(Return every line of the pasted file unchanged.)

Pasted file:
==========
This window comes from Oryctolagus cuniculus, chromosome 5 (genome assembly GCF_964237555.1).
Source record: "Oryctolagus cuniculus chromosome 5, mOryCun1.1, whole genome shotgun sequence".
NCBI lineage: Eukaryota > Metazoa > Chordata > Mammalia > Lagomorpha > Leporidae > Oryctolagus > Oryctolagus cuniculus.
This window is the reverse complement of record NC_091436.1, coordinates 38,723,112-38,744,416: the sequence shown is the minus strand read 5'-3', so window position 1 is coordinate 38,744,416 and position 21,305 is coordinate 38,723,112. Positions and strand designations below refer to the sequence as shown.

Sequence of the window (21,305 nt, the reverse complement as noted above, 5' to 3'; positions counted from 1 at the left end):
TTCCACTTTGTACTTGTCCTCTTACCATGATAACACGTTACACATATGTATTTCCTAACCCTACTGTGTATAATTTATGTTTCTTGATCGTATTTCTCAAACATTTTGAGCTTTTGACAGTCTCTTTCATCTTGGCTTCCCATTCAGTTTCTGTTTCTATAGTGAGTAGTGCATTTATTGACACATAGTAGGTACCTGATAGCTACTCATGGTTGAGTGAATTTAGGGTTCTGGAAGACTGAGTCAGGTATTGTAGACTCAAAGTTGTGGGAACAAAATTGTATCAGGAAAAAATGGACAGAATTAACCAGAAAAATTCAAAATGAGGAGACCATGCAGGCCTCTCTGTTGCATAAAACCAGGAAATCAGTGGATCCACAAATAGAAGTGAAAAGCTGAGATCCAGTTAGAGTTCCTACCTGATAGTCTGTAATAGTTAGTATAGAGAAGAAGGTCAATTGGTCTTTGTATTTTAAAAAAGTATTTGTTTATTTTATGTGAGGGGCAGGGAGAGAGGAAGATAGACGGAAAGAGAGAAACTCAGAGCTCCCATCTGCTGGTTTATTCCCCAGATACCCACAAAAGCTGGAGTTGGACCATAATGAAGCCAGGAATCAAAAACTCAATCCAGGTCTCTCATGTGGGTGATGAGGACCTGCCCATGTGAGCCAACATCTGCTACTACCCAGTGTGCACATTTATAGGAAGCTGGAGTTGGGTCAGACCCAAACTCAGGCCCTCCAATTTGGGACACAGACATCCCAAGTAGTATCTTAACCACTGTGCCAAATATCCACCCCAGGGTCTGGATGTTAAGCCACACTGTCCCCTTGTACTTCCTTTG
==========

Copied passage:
This window comes from Oryctolagus cuniculus, chromosome 5 (genome assembly GCF_964237555.1).
Source record: "Oryctolagus cuniculus chromosome 5, mOryCun1.1, whole genome shotgun sequence".
NCBI lineage: Eukaryota > Metazoa > Chordata > Mammalia > Lagomorpha > Leporidae > Oryctolagus > Oryctolagus cuniculus.
This window is the reverse complement of record NC_091436.1, coordinates 38,723,112-38,744,416: the sequence shown is the minus strand read 5'-3', so window position 1 is coordinate 38,744,416 and position 21,305 is coordinate 38,723,112. Positions and strand designations below refer to the sequence as shown.

Sequence of the window (21,305 nt, the reverse complement as noted above, 5' to 3'; positions counted from 1 at the left end):
TTCCACTTTGTACTTGTCCTCTTACCATGATAACACGTTACACATATGTATTTCCTAACCCTACTGTGTATAATTTATGTTTCTTGATCGTATTTCTCAAACATTTTGAGCTTTTGACAGTCTCTTTCATCTTGGCTTCCCATTCAGTTTCTGTTTCTATAGTGAGTAGTGCATTTATTGACACATAGTAGGTACCTGATAGCTACTCATGGTTGAGTGAATTTAGGGTTCTGGAAGACTGAGTCAGGTATTGTAGACTCAAAGTTGTGGGAACAAAATTGTATCAGGAAAAAATGGACAGAATTAACCAGAAAAATTCAAAATGAGGAGACCATGCAGGCCTCTCTGTTGCATAAAACCAGGAAATCAGTGGATCCACAAATAGAAGTGAAAAGCTGAGATCCAGTTAGAGTTCCTACCTGATAGTCTGTAATAGTTAGTATAGAGAAGAAGGTCAATTGGTCTTTGTATTTTAAAAAAGTATTTGTTTATTTTATGTGAGGGGCAGGGAGAGAGGAAGATAGACGGAAAGAGAGAAACTCAGAGCTCCCATCTGCTGGTTTATTCCCCAGATACCCACAAAAGCTGGAGTTGGACCATAATGAAGCCAGGAATCAAAAACTCAATCCAGGTCTCTCATGTGGGTGATGAGGACCTGCCCATGTGAGCCAACATCTGCTACTACCCAGTGTGCACATTTATAGGAAGCTGGAGTTGGGTCAGACCCAAACTCAGGCCCTCCAATTTGGGACACAGACATCCCAAGTAGTATCTTAACCACTGTGCCAAATATCCACCCCAGGGTCTGGATGTTAAGCCACACTGTCCCCTTGTACTTCCTTTG